Counter-intuition 101: why recent bad economic news means it’s time for working less

The economic news of the last few weeks has not been encouraging. In Europe, the various national debt crises remain unresolved, with a continued monopoly of banker-friendly austerity programs, and their predictable consequences of rising unemployment and stagnation. Debtor countries are being forced into the same financial orthodoxies that prolonged the depression of the 1920s and 30s, so we shouldn’t be surprised at the failures they will bring. More recession may also be the future of the countries enforcing these once-discredited policies, as weak demand across the region represses consumer demand, investor confidence, and government spending. In the United States the details are different, but the main story is the same. The country is experiencing continuing mass unemployment (25 million Americans remain unemployed or underemployed), further collapse in the housing market and an extremist political movement determined to slash all government spending directed at the people who are most likely to spend: the poor, the unemployed, and the middle classes. The outlook among wealthy countries is for more economic “weakness,” a conclusion supported by the plummeting stock markets of recent weeks.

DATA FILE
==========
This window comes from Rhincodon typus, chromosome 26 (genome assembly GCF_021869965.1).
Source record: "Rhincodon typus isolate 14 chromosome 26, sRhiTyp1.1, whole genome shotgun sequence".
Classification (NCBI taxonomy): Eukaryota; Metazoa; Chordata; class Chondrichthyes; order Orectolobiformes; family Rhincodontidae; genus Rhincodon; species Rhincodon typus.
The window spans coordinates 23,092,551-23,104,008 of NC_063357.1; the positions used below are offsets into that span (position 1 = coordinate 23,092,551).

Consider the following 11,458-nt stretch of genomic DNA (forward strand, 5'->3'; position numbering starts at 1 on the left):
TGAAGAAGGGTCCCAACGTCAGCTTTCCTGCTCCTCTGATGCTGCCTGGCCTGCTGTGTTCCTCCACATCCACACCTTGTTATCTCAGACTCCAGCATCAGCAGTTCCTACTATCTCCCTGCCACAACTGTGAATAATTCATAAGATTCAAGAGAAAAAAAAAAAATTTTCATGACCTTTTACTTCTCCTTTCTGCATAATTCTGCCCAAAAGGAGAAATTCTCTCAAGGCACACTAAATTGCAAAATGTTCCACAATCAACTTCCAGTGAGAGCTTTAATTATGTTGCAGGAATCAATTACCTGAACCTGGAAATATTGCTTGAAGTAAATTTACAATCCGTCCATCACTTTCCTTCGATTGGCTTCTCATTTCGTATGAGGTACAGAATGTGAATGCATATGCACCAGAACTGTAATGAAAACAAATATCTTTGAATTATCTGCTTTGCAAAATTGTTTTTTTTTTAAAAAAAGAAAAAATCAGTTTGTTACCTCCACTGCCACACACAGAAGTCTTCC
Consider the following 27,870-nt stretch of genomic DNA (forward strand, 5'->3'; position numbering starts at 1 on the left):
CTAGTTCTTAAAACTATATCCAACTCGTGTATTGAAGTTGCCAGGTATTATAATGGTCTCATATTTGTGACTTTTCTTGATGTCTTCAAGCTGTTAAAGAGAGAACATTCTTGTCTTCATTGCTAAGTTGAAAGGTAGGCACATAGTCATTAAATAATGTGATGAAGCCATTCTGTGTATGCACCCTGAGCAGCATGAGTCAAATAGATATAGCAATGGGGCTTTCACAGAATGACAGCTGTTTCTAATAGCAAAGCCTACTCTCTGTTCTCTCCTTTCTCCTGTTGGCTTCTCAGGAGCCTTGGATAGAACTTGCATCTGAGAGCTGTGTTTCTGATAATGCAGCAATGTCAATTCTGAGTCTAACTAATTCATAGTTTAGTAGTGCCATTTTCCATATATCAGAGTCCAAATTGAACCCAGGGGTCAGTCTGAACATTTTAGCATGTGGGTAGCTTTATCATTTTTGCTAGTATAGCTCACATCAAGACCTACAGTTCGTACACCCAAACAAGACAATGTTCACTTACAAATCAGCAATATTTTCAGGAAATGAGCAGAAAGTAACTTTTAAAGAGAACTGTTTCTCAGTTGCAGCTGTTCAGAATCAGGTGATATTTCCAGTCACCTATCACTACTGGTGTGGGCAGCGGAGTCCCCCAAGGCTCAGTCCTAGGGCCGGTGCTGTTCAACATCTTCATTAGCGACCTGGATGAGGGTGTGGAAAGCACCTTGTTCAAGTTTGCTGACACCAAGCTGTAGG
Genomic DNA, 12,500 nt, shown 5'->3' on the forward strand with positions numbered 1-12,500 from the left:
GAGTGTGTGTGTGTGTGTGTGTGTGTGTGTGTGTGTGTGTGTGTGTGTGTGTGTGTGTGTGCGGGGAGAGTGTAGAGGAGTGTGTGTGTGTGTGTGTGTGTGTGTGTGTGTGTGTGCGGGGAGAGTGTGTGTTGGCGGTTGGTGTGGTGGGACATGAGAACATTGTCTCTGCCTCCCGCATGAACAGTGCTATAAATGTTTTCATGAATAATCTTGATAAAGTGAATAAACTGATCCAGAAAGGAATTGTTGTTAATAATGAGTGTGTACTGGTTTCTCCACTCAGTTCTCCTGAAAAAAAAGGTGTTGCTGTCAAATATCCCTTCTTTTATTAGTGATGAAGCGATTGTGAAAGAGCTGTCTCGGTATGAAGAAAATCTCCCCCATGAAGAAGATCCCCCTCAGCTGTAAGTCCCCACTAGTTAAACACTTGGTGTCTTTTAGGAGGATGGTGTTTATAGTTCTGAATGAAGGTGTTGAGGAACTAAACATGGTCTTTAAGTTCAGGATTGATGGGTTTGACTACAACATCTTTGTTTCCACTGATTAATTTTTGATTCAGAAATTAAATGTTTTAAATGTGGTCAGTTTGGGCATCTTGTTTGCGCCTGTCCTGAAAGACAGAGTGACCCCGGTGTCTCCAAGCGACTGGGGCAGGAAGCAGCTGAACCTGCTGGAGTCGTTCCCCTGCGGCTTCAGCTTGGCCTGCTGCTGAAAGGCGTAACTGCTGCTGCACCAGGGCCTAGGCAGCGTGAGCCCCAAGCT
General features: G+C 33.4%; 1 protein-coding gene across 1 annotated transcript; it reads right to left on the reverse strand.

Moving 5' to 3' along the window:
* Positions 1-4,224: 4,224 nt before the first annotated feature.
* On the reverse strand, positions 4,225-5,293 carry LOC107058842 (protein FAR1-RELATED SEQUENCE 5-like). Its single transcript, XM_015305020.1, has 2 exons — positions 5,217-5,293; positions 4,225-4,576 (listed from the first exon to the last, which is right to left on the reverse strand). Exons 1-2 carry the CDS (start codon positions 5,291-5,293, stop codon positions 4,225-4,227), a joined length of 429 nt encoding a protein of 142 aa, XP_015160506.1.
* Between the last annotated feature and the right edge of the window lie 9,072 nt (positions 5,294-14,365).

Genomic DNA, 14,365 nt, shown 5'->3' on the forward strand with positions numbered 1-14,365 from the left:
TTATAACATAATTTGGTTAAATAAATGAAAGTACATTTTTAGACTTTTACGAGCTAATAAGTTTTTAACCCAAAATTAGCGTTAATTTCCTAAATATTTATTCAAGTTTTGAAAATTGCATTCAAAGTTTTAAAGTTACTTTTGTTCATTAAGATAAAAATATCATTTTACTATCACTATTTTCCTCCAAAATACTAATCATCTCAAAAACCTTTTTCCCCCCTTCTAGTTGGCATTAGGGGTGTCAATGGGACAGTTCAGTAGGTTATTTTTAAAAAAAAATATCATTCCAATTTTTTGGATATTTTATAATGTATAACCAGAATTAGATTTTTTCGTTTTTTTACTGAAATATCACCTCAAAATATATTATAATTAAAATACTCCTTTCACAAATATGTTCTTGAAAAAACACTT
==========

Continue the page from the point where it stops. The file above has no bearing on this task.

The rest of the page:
Protecting bankers’ and creditors’ interests above all else is foolish economic policy. It enriches one group of people at the expense of nearly everyone else. But these days, it’s hard to get a hearing for the view that the wealthy countries remain wealthy, that we can solve our economic problems without making most people worse off, and that we can also do it while addressing the much larger challenge we face: climate change and growing ecological devastation.